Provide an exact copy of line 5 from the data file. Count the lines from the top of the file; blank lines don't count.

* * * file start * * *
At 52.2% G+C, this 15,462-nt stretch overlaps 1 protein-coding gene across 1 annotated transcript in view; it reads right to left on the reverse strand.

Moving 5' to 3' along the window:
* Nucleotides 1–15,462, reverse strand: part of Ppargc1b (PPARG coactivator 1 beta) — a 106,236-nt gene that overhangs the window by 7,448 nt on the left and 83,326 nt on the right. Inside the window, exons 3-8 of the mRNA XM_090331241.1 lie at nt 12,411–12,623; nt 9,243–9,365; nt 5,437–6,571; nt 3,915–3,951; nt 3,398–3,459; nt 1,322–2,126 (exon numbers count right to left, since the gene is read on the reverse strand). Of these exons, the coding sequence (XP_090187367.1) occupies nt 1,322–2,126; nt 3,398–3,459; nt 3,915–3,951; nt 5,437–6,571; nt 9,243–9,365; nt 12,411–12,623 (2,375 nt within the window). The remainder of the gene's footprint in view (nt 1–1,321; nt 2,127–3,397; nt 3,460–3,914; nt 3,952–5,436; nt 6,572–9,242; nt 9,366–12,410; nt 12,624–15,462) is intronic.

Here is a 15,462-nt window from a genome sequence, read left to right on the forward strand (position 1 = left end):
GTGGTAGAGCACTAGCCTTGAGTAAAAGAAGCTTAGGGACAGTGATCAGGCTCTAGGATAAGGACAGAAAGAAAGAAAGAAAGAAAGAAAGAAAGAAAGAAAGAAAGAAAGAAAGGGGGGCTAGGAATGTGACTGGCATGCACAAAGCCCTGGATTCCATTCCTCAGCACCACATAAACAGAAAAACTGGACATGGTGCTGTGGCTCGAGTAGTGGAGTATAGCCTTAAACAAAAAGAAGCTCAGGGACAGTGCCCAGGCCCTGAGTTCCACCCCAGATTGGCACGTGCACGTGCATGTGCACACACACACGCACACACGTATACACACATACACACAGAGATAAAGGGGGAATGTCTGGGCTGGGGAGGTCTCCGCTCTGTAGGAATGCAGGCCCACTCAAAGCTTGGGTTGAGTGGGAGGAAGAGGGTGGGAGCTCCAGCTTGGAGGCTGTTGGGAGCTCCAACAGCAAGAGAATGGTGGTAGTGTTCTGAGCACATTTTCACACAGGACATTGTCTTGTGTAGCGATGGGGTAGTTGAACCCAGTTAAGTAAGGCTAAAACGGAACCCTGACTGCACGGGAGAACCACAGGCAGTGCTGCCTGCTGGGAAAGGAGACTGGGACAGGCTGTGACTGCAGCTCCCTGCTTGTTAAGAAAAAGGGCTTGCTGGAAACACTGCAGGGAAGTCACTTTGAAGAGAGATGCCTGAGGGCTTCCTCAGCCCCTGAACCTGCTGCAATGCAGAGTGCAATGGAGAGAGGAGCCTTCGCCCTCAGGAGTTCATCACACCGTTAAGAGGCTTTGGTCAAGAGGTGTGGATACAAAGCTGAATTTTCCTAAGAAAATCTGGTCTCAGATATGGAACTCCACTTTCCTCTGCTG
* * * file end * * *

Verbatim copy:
GTGGTAGAGCACTAGCCTTGAGTAAAAGAAGCTTAGGGACAGTGATCAGGCTCTAGGATAAGGACAGAAAGAAAGAAAGAAAGAAAGAAAGAAAGAAAGAAAGAAAGAAAGAAAGGGGGGCTAGGAATGTGACTGGCATGCACAAAGCCCTGGATTCCATTCCTCAGCACCACATAAACAGAAAAACTGGACATGGTGCTGTGGCTCGAGTAGTGGAGTATAGCCTTAAACAAAAAGAAGCTCAGGGACAGTGCCCAGGCCCTGAGTTCCACCCCAGATTGGCACGTGCACGTGCATGTGCACACACACACGCACACACGTATACACACATACACACAGAGATAAAGGGGGAATGTCTGGGCTGGGGAGGTCTCCGCTCTGTAGGAATGCAGGCCCACTCAAAGCTTGGGTTGAGTGGGAGGAAGAGGGTGGGAGCTCCAGCTTGGAGGCTGTTGGGAGCTCCAACAGCAAGAGAATGGTGGTAGTGTTCTGAGCACATTTTCACACAGGACATTGTCTTGTGTAGCGATGGGGTAGTTGAACCCAGTTAAGTAAGGCTAAAACGGAACCCTGACTGCACGGGAGAACCACAGGCAGTGCTGCCTGCTGGGAAAGGAGACTGGGACAGGCTGTGACTGCAGCTCCCTGCTTGTTAAGAAAAAGGGCTTGCTGGAAACACTGCAGGGAAGTCACTTTGAAGAGAGATGCCTGAGGGCTTCCTCAGCCCCTGAACCTGCTGCAATGCAGAGTGCAATGGAGAGAGGAGCCTTCGCCCTCAGGAGTTCATCACACCGTTAAGAGGCTTTGGTCAAGAGGTGTGGATACAAAGCTGAATTTTCCTAAGAAAATCTGGTCTCAGATATGGAACTCCACTTTCCTCTGCTG